educational institutions for the arts typically encompass teachings of the visual arts such as illustration, painting, photography, and sculpture. They may also educate creative souls in music, performance, theatre, and cinema. The oldest recorded academy for artistic instruction was the Accademia del Disegno. It was established in 1563 in Florence, Italy, by the Grand Duke Cosimo I de’ Medici at the request of painter and art historian Giorgio Vasari. From there, similar institutions were developed around the world. In France, The Académie Royale de Peinture et de Sculpture was founded in 1648, while The Academy of Fine Arts Nuremberg in Germany was established in 1662. The proliferation of similarly prestigious academies carried through the centuries, as The Pennsylvania Academy of the Fine Arts (PAFA) became the first of its kind (1805) in the United States. Canada followed with the Ontario School of Art in 1876.
unfortunately, the passage of time had become less kind to art schools at the onset of the latest millennium. Enrollment dropped, funding eased, and it seemed as if the education of the arts would be relegated to the recesses of lecture halls in traditional universities. Then 2020 happened. Then 2021. As we come out of the most sociopolitically tumultuous time in recent history, art institutions have made a comeback. More importantly, is that the recovery is sustainable. Budding minds are done with being “practical” and have instead pledged to foster their creative ambitions and follow their passions. It’s the suits that are now looked upon as frivolous. Briefcases are being traded for painter’s palettes.
“All that I would do I cannot, that is all I could say in art, simply from lack of training” (Edward Mitchell Bannister)
suddenly, art academies are being flooded with enrollment, which has institutions scrambling to keep up. To accommodate students, facilities are reinventing the layout of their physical spaces. Room dividers are being used to parcel onsite classrooms, studios, and performance stages. However, conventional partitions do little to inspire creativity and serve as barriers instead of breakout spaces that encourage learning. Is there a better alternative?
enter molo movable walls and space partitions.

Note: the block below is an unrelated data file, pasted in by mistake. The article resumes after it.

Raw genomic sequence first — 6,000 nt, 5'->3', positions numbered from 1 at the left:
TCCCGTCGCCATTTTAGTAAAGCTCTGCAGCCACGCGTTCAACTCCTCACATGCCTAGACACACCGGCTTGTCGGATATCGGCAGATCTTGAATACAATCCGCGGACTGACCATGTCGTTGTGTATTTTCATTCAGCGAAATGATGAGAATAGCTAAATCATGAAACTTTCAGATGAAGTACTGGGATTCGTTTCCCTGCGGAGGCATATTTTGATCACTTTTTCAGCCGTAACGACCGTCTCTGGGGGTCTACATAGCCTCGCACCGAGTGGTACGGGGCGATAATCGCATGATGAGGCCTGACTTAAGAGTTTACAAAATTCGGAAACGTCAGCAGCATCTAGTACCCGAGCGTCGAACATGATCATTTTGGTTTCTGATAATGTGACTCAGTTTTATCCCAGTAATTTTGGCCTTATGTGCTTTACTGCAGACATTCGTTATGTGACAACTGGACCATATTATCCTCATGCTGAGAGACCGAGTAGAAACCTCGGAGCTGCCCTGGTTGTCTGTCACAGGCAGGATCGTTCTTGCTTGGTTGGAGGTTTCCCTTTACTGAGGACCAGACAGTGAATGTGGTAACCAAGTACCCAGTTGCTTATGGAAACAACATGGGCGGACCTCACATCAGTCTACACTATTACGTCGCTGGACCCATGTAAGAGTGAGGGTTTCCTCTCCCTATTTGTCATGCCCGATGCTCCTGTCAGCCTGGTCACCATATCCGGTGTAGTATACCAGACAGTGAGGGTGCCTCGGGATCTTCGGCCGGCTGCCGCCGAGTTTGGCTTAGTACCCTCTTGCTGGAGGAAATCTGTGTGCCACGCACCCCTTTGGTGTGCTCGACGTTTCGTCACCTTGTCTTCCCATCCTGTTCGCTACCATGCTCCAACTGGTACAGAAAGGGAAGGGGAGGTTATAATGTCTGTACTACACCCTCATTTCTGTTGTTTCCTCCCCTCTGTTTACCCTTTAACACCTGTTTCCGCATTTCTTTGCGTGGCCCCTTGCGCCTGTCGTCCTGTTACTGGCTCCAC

molo paper and textile softwall are excellent for educational institutions with design or creative programs. They have already been envisioned in art galleries and museums, so why not introduce them to the scholarly genesis of the creative process?
as a freestanding space partition, molo’s softwall acts as a modern room divider with the flexibility to be shaped in any curved or linear formation. This honeycomb geometric feature allows teachers, facilitators, and students to place the portable softwall wherever needed. Given that it expands up to 15-feet long, it can be altered to account for ever-changing classroom/studio groups, theatre troupes, and lecture hall ensembles.
a solution for pop-up or temporary breakout spaces
of equal importance in an educational setting are the acoustic properties of softwall. Group lectures, discussions, debates and presentations can be contained in our room dividers and limit noise or disruptions of other classes nearby.
aesthetics matter. The interior design of art academies is as much a part of the student experience as the programs’ modelling. The partitions can be visually accommodating to the creative senses despite a need to divide a classroom, studio, stage, or other space. molo softwall or benchwall gives you both a conventional and beautiful way to divide a learning space without students feeling like they’ve been barricaded. Here’s a look at how they are used in various settings.
explore the potential of molo modular systems in your art academy:
we also encourage you to consider the possibilities of other molo products for your educational institution: